One medical specialty is finally seeing the “painful” light

When I stopped practicing pharmacy, the opioid pain pills were fast becoming the number one prescribed group of drugs in both dollar amount and number of pills. That is a remarkable statement in its own right, but the fact that the FDA and other governing agencies have looked the other way is even more remarkable. Here’s another one: the United States only has 5% of the worlds population, but we consume 90% of the opioids.

The blame goes to many: government, medical professionals and the public. The attached article shows that one group of doctors, neurologists, have recognized that pain relief from these drugs reaches a point of diminishing return after just a few months. It is simple – our neurotransmitters can’t keep up with the longevity of the presence of the medication in the body, and reach a new homeostasis. The final result is a physical addiction or dependence.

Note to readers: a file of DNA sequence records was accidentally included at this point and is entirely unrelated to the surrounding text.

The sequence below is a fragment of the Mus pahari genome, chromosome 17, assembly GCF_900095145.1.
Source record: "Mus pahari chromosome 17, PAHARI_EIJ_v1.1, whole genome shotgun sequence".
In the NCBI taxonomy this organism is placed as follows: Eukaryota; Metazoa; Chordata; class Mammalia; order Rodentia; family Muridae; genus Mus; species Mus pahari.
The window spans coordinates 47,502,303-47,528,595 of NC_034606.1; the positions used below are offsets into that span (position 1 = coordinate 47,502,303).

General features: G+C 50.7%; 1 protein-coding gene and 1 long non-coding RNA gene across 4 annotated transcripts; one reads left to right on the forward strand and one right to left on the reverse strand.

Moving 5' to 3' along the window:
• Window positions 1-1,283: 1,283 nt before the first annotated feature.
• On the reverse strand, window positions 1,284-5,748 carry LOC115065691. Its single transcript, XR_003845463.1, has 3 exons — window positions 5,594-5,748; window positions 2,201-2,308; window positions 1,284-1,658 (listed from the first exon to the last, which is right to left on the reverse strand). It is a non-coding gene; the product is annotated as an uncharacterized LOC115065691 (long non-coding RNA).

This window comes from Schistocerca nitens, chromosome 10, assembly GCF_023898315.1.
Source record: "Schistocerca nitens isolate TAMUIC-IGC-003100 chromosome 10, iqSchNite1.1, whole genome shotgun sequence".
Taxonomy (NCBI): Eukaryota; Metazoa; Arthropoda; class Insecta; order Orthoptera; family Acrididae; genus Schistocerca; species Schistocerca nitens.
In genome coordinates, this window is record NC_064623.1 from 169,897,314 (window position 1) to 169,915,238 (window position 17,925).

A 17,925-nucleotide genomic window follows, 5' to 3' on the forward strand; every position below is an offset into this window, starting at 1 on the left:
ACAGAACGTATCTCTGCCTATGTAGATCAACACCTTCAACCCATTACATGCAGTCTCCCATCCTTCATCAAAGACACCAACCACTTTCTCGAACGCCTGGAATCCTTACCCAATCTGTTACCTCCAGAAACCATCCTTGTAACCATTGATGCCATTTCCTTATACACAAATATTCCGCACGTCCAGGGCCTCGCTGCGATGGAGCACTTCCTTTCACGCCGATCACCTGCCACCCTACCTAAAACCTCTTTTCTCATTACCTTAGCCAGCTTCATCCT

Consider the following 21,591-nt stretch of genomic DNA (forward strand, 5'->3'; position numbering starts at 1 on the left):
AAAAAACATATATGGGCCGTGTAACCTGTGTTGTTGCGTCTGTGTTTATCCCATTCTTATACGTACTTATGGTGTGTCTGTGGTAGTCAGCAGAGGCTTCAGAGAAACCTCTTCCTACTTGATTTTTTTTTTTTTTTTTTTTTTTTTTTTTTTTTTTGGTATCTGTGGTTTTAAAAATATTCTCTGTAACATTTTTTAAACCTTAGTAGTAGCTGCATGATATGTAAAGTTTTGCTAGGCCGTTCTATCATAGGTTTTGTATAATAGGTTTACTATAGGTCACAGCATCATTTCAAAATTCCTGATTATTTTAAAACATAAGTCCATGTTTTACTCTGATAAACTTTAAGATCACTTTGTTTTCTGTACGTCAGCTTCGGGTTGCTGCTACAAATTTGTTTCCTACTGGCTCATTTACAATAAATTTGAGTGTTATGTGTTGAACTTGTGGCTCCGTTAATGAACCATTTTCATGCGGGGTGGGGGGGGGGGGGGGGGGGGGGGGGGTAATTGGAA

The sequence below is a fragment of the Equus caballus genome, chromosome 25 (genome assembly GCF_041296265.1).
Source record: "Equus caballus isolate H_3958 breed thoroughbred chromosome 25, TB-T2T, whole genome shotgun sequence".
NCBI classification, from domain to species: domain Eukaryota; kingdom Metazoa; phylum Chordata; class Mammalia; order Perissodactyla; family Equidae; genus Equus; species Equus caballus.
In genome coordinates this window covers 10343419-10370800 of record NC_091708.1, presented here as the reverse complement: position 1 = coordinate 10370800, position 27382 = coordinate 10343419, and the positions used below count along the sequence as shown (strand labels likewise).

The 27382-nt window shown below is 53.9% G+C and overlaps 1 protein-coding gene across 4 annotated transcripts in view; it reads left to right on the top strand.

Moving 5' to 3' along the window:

These drugs are simply over prescribed and no follow up is done to try alternative therapies. Many doctors neglect the necessity of having a personal relationship with the patient and short cut exams due to time constraints. With a death toll of over 100,000 and counting as a result of this overprescribing, we need the FDA and DEA to step in now and educate doctors by tying their DEA registration to formal instruction on addiction and overprescribing.

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